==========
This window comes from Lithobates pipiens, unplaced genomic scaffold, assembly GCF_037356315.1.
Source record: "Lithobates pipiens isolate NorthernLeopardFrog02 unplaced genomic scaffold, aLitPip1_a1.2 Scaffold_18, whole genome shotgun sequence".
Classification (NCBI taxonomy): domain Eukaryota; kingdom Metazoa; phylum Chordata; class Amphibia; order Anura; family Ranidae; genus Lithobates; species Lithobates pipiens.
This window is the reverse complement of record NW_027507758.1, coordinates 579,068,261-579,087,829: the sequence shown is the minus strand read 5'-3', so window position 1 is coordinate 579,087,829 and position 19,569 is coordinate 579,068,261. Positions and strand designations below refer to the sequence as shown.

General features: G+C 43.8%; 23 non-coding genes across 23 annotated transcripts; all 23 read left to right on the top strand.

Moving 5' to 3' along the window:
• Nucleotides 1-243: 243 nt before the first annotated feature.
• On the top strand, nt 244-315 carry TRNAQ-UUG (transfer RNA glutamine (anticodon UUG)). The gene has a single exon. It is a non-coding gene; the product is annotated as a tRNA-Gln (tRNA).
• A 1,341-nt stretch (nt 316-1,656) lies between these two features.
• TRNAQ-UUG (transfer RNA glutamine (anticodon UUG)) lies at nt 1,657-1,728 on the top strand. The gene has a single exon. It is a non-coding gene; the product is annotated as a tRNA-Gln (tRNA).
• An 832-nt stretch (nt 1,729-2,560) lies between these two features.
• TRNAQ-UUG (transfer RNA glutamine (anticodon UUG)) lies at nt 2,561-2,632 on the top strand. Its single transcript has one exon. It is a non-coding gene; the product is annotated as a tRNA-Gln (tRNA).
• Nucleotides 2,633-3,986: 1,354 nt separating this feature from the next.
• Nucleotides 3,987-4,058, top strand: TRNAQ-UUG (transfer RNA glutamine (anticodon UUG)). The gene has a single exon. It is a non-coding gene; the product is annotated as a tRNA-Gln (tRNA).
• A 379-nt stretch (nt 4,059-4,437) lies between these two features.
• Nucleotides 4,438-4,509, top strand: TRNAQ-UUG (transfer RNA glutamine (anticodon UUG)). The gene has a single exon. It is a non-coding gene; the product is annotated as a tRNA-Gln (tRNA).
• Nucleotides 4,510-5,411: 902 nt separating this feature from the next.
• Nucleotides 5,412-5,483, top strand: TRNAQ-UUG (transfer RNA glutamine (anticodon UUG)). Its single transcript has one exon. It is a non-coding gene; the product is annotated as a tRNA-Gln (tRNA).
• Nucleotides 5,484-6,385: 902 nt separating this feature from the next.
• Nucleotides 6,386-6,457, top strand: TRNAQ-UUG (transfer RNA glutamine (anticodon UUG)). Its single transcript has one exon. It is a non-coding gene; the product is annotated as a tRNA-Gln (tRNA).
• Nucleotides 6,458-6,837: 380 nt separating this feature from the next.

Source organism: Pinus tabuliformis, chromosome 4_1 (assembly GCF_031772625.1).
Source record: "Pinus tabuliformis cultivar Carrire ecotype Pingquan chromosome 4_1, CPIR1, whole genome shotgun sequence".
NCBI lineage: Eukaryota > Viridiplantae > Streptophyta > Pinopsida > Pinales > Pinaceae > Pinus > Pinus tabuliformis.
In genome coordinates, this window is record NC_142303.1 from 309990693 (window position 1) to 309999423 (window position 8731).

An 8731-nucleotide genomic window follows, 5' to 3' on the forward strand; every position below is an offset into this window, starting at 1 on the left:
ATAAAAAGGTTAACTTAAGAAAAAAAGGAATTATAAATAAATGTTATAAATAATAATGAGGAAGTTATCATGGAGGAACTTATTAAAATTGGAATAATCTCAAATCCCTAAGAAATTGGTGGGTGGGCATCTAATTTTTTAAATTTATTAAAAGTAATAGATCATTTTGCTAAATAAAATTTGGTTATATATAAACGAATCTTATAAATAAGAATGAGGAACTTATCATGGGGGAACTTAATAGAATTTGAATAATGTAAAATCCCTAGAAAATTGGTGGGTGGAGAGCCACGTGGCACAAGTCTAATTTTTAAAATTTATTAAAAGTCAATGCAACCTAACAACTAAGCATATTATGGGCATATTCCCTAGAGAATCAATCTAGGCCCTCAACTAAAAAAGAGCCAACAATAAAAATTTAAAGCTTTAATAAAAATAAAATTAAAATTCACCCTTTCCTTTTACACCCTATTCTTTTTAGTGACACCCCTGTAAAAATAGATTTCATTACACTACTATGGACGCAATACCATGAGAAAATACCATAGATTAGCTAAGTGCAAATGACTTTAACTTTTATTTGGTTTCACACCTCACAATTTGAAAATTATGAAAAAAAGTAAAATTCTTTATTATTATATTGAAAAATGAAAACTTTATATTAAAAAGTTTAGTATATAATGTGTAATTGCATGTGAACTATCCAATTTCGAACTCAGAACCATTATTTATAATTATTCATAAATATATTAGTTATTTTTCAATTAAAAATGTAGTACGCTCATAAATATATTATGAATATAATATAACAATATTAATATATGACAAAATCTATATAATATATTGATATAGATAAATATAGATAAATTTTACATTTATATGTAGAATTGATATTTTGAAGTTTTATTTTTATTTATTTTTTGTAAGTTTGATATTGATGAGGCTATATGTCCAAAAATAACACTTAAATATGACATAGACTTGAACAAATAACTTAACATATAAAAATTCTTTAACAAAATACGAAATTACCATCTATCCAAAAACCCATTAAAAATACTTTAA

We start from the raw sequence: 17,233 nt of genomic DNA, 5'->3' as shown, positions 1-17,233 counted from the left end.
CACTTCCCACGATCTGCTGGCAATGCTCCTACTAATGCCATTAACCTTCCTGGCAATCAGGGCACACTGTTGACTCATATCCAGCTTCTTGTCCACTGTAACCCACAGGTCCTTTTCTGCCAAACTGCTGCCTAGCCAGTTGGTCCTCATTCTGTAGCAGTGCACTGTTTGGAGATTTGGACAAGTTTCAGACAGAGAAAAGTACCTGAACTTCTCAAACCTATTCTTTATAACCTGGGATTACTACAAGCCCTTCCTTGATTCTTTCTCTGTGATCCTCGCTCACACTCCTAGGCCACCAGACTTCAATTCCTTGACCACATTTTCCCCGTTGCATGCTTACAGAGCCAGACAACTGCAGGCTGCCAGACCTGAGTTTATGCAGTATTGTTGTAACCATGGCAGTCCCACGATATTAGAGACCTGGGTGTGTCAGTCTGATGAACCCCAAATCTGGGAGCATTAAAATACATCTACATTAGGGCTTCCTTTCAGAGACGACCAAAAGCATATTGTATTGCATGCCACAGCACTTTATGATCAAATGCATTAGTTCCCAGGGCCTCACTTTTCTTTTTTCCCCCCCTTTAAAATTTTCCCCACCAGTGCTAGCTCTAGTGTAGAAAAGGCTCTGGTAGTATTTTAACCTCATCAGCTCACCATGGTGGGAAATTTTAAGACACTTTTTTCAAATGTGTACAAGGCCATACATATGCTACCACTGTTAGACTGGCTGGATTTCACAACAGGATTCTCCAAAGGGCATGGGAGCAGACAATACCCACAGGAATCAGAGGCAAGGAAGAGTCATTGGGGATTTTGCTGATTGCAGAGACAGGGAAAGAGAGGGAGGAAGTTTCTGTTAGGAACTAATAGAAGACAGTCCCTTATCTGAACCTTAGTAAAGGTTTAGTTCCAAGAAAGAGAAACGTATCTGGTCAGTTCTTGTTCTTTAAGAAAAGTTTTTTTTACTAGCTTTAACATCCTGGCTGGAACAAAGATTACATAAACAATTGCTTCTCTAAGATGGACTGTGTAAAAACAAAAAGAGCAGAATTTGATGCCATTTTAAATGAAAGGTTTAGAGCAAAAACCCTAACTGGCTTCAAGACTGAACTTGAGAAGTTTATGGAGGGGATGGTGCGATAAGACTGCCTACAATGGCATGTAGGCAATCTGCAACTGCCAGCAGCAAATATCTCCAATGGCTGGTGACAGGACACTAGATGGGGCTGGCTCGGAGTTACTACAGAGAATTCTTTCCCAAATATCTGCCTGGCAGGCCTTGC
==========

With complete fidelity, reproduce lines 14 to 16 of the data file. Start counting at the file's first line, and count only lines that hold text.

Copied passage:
• Nucleotides 3,987-4,058, top strand: TRNAQ-UUG (transfer RNA glutamine (anticodon UUG)). The gene has a single exon. It is a non-coding gene; the product is annotated as a tRNA-Gln (tRNA).
• A 379-nt stretch (nt 4,059-4,437) lies between these two features.
• Nucleotides 4,438-4,509, top strand: TRNAQ-UUG (transfer RNA glutamine (anticodon UUG)). The gene has a single exon. It is a non-coding gene; the product is annotated as a tRNA-Gln (tRNA).